Saudi Arabia’s King has ordered an investigation into a stampede at the annual Hajj pilgrimage that has left at least 717 people dead and 800 others injured.
The crush in Mina occurred as two large crowds passed each other moving to and from a site where pilgrims throw stones at three pillars, symbolising the stoning of the devil.
It was the second deadly accident to hit the pilgrims this month, after a crane collapse in Mecca killed more than 100.
It occurred despite a multi-billion-dollar upgrade to facilities and the deployment of 100,000 members of the security forces.
King Salman has ordered “a revision of the plans” for Hajj organisation so that pilgrims can “carry out their rituals in complete safety”, the official Saudi Press Agency said.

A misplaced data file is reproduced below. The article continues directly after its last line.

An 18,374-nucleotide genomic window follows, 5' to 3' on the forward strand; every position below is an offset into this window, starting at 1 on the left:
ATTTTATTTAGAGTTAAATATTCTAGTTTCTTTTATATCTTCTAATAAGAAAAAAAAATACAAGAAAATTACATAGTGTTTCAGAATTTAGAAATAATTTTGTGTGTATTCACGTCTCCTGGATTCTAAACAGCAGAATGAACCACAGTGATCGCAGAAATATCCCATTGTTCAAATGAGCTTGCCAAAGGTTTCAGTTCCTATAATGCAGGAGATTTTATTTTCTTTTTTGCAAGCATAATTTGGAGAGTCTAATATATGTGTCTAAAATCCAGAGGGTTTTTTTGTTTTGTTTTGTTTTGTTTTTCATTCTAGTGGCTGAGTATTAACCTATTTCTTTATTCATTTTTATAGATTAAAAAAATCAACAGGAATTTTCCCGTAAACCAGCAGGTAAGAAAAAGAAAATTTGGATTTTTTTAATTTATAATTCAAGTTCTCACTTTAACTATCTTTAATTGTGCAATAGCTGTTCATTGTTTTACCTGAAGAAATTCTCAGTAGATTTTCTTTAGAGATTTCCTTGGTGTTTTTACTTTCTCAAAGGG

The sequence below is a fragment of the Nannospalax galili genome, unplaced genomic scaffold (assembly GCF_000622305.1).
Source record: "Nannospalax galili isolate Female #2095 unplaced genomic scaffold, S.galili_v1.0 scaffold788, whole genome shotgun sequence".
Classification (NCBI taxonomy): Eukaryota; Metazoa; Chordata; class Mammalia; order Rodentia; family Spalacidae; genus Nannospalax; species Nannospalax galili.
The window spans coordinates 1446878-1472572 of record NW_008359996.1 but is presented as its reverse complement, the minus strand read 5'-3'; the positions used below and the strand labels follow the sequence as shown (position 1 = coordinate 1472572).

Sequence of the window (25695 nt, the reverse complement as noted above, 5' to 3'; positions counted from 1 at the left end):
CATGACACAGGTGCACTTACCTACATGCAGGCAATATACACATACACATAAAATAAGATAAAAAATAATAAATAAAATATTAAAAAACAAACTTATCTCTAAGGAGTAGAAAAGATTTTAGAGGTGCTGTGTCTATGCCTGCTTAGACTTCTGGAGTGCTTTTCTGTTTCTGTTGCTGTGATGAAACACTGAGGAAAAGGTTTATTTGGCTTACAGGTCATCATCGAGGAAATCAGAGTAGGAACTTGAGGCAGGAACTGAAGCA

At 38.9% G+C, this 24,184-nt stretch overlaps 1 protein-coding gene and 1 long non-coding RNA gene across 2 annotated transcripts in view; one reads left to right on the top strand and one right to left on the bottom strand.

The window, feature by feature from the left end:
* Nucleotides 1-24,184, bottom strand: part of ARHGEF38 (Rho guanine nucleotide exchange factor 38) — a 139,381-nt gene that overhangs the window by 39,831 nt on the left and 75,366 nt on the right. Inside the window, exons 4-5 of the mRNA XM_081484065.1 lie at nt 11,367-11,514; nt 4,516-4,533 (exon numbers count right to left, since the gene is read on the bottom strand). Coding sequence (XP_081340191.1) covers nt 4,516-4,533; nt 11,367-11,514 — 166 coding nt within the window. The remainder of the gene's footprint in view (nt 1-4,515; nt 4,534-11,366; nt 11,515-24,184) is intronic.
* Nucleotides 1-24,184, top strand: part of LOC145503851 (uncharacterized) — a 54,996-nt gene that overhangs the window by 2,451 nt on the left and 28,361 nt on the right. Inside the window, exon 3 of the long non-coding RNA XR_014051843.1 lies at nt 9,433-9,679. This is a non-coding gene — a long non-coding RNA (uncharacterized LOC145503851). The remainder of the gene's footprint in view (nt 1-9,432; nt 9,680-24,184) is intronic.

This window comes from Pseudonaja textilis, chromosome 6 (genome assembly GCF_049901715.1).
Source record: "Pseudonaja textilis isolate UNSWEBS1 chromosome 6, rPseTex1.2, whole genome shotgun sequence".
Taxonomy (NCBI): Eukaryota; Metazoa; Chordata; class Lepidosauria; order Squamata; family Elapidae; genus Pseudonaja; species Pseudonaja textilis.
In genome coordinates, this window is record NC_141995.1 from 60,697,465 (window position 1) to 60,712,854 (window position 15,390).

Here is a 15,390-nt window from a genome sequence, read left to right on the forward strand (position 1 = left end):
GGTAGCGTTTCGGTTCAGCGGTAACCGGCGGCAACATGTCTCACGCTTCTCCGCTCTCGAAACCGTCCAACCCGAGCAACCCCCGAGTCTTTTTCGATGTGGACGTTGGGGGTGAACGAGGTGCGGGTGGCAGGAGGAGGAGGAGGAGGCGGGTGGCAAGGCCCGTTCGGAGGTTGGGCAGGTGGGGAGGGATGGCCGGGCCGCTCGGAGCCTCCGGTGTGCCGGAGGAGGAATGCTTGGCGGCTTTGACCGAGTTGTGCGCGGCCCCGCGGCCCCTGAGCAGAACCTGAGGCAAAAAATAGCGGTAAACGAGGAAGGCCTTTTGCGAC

A Saudi minister blamed the pilgrims for the tragedy and said they had not followed Hajj rules.
“Many pilgrims move without respecting the timetables,” health minister Khaled al-Falih said.
“If the pilgrims had followed instructions, this type of accident could have been avoided.”
Saudi Crown Prince Mohammed bin Nayef, who chairs the kingdom’s Hajj committee, ordered an investigation, and King Salman said he wanted the results quickly.
Footage of the aftermath of the tragedy showed bodies in piles, surrounded by discarded personal belongings and flattened water bottles.
In some areas rescue workers laid bodies in long rows on stretchers, limbs protruding from beneath white sheets.
Mohammed Mustafa is on the pilgramage and said people were still coming to terms with the tragedy.
“It’s every Muslim’s dream to be here. So to get this news is heartbreaking,” he said.